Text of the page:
What Is Buddhism?
Buddhism is based on the teachings of Siddhartha Gautama. The religious philosophy of Buddhism is contained in the first sermon of Buddha at Sarnath. He experienced a profound realization of life, death and existence; He came to be called “the Buddha,” means awakened one. Lord Buddha do not believe in sacrifices and rituals, thus condemns animal sacrifices. He taught methods for gradually overcoming our negative minds such as anger, jealousy and ignorance, and developing our positive minds such as love, compassion and wisdom. Through this we will come to experience lasting happiness and peace. He taught how to realize truth for ourselves Lord Buddha laid stress on good actions and deeds, to lead an honest, disciplined and an upright life.
Buddhism is divided into the Hinayana and the Mahayana. Hinayanas are those who denied the existence of God and followed the doctrine of Buddha strictly. The followers of Mahayana believed that Buddha was an incarnation of God. Buddhism religion is the fourth largest of the world’s religions. The focus of Buddhism is on practice not on belief. The major outline of Buddhist practice is the Eightfold Path. Buddhist teachings should not be accepted on blind faith, understanding what is taught is an important part of that discipline. The foundation of Buddhism is the Four Noble Truths i.e. the truth of suffering, cause of suffering, end of suffering and the path that frees us from suffering. Buddhism is the process of realizing, exploring, understanding and testing.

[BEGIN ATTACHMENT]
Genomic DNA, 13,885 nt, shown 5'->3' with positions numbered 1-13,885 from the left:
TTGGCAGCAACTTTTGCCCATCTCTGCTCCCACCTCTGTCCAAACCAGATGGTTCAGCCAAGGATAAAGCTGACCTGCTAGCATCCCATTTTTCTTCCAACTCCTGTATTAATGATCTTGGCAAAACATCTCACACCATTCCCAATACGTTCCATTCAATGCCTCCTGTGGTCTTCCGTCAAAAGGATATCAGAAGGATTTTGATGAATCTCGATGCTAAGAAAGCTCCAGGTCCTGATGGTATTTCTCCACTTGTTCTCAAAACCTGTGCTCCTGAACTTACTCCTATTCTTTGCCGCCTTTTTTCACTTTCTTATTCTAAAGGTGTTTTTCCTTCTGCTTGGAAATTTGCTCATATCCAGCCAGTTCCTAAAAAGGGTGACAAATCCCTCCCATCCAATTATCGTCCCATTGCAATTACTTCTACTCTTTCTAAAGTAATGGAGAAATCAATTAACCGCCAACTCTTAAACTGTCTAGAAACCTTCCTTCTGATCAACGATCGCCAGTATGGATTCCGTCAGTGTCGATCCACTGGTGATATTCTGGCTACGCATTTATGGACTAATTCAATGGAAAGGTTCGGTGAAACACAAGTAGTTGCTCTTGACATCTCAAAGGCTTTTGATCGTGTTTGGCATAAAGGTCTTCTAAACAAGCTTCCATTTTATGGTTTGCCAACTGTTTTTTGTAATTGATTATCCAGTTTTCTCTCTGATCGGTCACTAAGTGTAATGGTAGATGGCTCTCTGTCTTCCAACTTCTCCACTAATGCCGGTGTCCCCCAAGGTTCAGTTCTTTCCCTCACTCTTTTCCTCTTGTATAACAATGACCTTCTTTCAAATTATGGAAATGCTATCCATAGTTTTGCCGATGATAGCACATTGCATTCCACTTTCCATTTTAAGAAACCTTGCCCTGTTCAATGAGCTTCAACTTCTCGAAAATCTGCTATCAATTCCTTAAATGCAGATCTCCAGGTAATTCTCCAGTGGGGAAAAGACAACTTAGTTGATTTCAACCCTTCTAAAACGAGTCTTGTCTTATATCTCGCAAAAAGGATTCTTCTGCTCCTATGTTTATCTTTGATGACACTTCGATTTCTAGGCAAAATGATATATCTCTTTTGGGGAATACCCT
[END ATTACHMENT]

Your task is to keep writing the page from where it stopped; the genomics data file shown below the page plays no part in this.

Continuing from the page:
The Main Principles of Buddhism
The main principles of Buddhism are the teachings in the form of Three Jewels, ‘The Noble Eightfold Path’, ‘The Four Noble Truths’, ‘The Five Precepts’, ‘The Three Marks of Conditioned Existence’ and ‘Vegetarianism’. The most important ones are described below.
Triple Jewels :
Taking refuge in The Triple Gems, i.e. the Buddha, the Dharma and the Sangha; does not mean self-surrender, or total reliance on an external force, or third party for help or salvation.
The Four Noble Truths Are:
Dukkha – The Suffering, Samudaya – The Cause of Suffering, Nirhodha – The End of Suffering, and Magga – The Path that frees us from Suffering. These are the foundation of Buddhism given by Buddha in his first sermon after his enlightenment.
The Eightfold Path:
‘The Eightfold Path’ means by which enlightenment may be realized. Followers point to three main sections within ‘The Eightfold Path’ as Ethical Conduct, Wisdom and Mental Discipline.
There is a path to the cessation of suffering, the ‘eightfold path’ of right resolve, right views, right speech, right livelihood, right action, right effort, right mindfulness, and right concentration.
The Five Precepts : These are basic training rules which are strictly followed by all Buddhists.
- To refrain from destroying living creatures.
- To desist from taking that which is not offered.
- To not indulge in sexual misconduct.
- Not to indulge in incorrect speech (Refrain from lying, immpral speech,
abusive language, and gossip).
- Refrain from intoxicating drinks and drugs which lead to carelessness.
Symbols Of Buddhism
Siddhartha Gautama himself was unwilling to accept images of himself, and used many different symbols to illustrate his teachings. The following are eight auspicious symbols of Buddhism faith, and it is said that these were the gifts from God to Buddha at the time of his achieving enlightenment.
- Canopy: Protection
- Umbrella: Dignity
- Lotus flower: Purity
- Fishes: Abundance
- Conch shell: Calling to prayer
- Vase containing heavenly elixir: Enduring peace
- Wheel: The majesty of the law
- Endless knot: Destiny